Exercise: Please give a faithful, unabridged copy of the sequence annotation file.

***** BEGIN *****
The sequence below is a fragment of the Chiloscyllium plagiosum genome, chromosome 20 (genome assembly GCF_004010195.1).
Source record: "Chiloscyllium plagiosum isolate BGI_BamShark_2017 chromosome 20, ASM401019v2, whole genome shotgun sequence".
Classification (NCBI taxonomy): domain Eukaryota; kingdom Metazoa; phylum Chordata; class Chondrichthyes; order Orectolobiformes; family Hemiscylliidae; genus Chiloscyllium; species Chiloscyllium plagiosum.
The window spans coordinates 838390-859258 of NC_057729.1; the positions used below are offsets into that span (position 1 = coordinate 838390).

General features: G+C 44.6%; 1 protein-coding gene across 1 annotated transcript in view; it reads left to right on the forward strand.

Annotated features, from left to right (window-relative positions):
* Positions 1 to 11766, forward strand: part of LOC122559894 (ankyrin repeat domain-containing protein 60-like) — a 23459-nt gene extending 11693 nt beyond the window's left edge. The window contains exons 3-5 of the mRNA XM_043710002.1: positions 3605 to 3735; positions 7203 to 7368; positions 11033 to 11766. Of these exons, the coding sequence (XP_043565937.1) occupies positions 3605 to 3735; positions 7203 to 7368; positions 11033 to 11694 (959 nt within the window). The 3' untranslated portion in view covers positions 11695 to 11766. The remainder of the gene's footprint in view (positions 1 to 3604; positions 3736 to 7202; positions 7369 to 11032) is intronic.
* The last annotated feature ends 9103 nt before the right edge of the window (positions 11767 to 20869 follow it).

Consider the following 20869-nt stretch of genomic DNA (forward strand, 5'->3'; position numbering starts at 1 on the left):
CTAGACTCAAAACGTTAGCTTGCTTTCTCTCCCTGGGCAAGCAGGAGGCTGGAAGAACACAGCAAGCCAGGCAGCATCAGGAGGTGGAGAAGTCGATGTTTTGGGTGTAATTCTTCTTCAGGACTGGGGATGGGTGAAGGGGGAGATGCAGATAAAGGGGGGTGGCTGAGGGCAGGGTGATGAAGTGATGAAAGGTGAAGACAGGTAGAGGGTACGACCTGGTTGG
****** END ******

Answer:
The sequence below is a fragment of the Chiloscyllium plagiosum genome, chromosome 20 (genome assembly GCF_004010195.1).
Source record: "Chiloscyllium plagiosum isolate BGI_BamShark_2017 chromosome 20, ASM401019v2, whole genome shotgun sequence".
Classification (NCBI taxonomy): domain Eukaryota; kingdom Metazoa; phylum Chordata; class Chondrichthyes; order Orectolobiformes; family Hemiscylliidae; genus Chiloscyllium; species Chiloscyllium plagiosum.
The window spans coordinates 838390-859258 of NC_057729.1; the positions used below are offsets into that span (position 1 = coordinate 838390).

General features: G+C 44.6%; 1 protein-coding gene across 1 annotated transcript in view; it reads left to right on the forward strand.

Annotated features, from left to right (window-relative positions):
* Positions 1 to 11766, forward strand: part of LOC122559894 (ankyrin repeat domain-containing protein 60-like) — a 23459-nt gene extending 11693 nt beyond the window's left edge. The window contains exons 3-5 of the mRNA XM_043710002.1: positions 3605 to 3735; positions 7203 to 7368; positions 11033 to 11766. Of these exons, the coding sequence (XP_043565937.1) occupies positions 3605 to 3735; positions 7203 to 7368; positions 11033 to 11694 (959 nt within the window). The 3' untranslated portion in view covers positions 11695 to 11766. The remainder of the gene's footprint in view (positions 1 to 3604; positions 3736 to 7202; positions 7369 to 11032) is intronic.
* The last annotated feature ends 9103 nt before the right edge of the window (positions 11767 to 20869 follow it).

Consider the following 20869-nt stretch of genomic DNA (forward strand, 5'->3'; position numbering starts at 1 on the left):
CTAGACTCAAAACGTTAGCTTGCTTTCTCTCCCTGGGCAAGCAGGAGGCTGGAAGAACACAGCAAGCCAGGCAGCATCAGGAGGTGGAGAAGTCGATGTTTTGGGTGTAATTCTTCTTCAGGACTGGGGATGGGTGAAGGGGGAGATGCAGATAAAGGGGGGTGGCTGAGGGCAGGGTGATGAAGTGATGAAAGGTGAAGACAGGTAGAGGGTACGACCTGGTTGG